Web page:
NAICU Washington Update

Education Department Releases Guidance on LGBT Discrimination

September 03, 2020

The Department of Education’s Office for Civil Rights (OCR) issued two policy letters indicating how it will interpret Title IX’s application to discrimination against lesbian, gay, bisexual, and transgender (LGBT) students in the wake of the Supreme Court’s ruling in Bostock v. Clayton County. Although the letters address discrimination in the context of high school athletics, the guidance represents “a formal statement of OCR’s interpretation of Title IX” and is therefore applicable to colleges and universities.
In Bostock, the Supreme Court held that LGBT individuals are protected under a federal employment law that prohibits sex discrimination. While acknowledging that “the Bostock opinion guides OCR’s understanding that discriminating against a person based on their homosexuality or identification as transgender generally involves discrimination on the basis of their biological sex,” the department appears to have limited its interpretation regarding the application of Title IX to LGBT students in some important ways.
In the first policy letter, the department argues that, due to significant differences between workplaces and schools, the Court’s interpretation of the employment discrimination law at issue in Bostock does not control the department’s interpretation of Title IX. Nevertheless, the department acknowledges that the Court’s ruling stands for the proposition that discrimination based on sex encompasses discrimination on the basis of sexual orientation and gender identity. Accordingly, the department concluded that it will open a Title IX investigation into a complainant’s allegations that they experienced bias based on their sexual orientation.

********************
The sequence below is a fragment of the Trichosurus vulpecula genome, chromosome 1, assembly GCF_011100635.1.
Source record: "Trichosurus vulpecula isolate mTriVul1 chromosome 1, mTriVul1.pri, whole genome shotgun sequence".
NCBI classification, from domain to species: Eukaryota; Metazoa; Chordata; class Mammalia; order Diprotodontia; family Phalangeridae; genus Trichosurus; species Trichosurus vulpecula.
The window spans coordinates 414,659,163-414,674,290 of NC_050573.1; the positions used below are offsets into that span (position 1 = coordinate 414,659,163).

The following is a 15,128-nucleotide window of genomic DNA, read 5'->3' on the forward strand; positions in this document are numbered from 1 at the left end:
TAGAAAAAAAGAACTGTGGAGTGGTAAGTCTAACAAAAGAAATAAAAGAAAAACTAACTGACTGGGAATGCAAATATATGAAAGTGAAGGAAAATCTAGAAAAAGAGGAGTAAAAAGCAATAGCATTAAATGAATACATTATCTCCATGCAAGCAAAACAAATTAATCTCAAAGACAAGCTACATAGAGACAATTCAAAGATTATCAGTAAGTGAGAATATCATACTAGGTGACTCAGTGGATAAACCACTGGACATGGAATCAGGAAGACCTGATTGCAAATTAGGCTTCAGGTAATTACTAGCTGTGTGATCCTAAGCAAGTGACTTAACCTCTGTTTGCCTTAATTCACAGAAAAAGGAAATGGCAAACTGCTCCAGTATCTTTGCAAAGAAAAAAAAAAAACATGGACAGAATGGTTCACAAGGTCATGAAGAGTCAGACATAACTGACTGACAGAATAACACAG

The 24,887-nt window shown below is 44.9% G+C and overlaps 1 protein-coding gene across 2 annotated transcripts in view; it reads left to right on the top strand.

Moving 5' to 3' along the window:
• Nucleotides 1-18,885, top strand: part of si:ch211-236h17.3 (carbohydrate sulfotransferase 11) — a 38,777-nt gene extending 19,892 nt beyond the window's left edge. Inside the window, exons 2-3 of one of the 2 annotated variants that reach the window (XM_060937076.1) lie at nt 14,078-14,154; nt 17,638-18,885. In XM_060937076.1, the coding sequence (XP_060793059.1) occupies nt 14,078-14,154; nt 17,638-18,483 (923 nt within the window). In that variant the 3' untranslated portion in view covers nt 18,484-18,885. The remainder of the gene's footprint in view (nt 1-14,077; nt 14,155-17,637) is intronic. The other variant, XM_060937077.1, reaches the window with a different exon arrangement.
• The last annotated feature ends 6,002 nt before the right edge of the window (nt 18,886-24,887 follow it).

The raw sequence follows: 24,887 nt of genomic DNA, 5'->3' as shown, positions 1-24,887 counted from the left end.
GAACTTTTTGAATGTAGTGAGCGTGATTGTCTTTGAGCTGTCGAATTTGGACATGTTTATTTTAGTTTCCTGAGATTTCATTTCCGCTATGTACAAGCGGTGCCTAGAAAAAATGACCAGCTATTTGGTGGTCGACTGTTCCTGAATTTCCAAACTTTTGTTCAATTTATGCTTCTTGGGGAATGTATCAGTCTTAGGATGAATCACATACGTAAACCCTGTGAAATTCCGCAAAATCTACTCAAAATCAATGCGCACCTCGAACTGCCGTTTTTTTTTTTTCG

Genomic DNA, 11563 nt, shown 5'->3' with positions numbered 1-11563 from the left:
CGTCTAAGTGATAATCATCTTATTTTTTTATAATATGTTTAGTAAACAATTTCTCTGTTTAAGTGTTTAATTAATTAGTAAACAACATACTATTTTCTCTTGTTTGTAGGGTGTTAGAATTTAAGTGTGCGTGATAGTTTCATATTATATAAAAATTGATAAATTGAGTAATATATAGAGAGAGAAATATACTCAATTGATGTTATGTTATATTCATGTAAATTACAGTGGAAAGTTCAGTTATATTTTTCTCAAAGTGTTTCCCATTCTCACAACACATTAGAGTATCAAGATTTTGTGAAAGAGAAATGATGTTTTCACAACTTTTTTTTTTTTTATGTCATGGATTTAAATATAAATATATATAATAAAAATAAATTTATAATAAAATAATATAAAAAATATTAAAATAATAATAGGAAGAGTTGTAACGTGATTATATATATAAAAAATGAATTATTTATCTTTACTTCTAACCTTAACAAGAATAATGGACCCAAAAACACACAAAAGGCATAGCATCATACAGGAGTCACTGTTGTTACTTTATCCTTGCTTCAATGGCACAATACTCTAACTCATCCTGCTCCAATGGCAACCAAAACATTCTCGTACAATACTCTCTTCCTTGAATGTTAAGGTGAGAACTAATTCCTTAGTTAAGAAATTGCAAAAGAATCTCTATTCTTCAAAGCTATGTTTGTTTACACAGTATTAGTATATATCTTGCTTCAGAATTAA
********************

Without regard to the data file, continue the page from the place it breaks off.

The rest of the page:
The second policy letter comes in response to a complaint alleging that allowing transgender high school athletes in Connecticut to participate in women’s sports violates the rights of female athletes under Title IX. Like the first letter, this one outlines the department’s view that the Bostock ruling does not extend to cover all aspects of Title IX. Emphasizing that the Court declined to address how its decision would affect other statutes, the department observes that “one of Title IX’s crucial purposes is protecting women’s and girls’ athletic opportunities.”
Likewise, noting that the Title IX regulations specifically authorize single-sex teams, the department states that it interprets Title IX to authorize single-sex teams based only on biological sex, not gender identity. Thus, the department concludes that “Title IX does not permit a biologically male student to compete against females on a sex-segregated team or in a sex-segregated league.” The letter also notifies the respondents that the department intends to pursue enforcement action if they fail to come into compliance.
Notably, in a separate Title IX ruling last month, a federal district court temporarily blocked an Idaho state law that prohibits transgender female students from participating on sports teams that match their gender identity. Despite the department’s recent guidance, litigation regarding the participation of transgender female students in high school and college athletics is likely to continue for some time.

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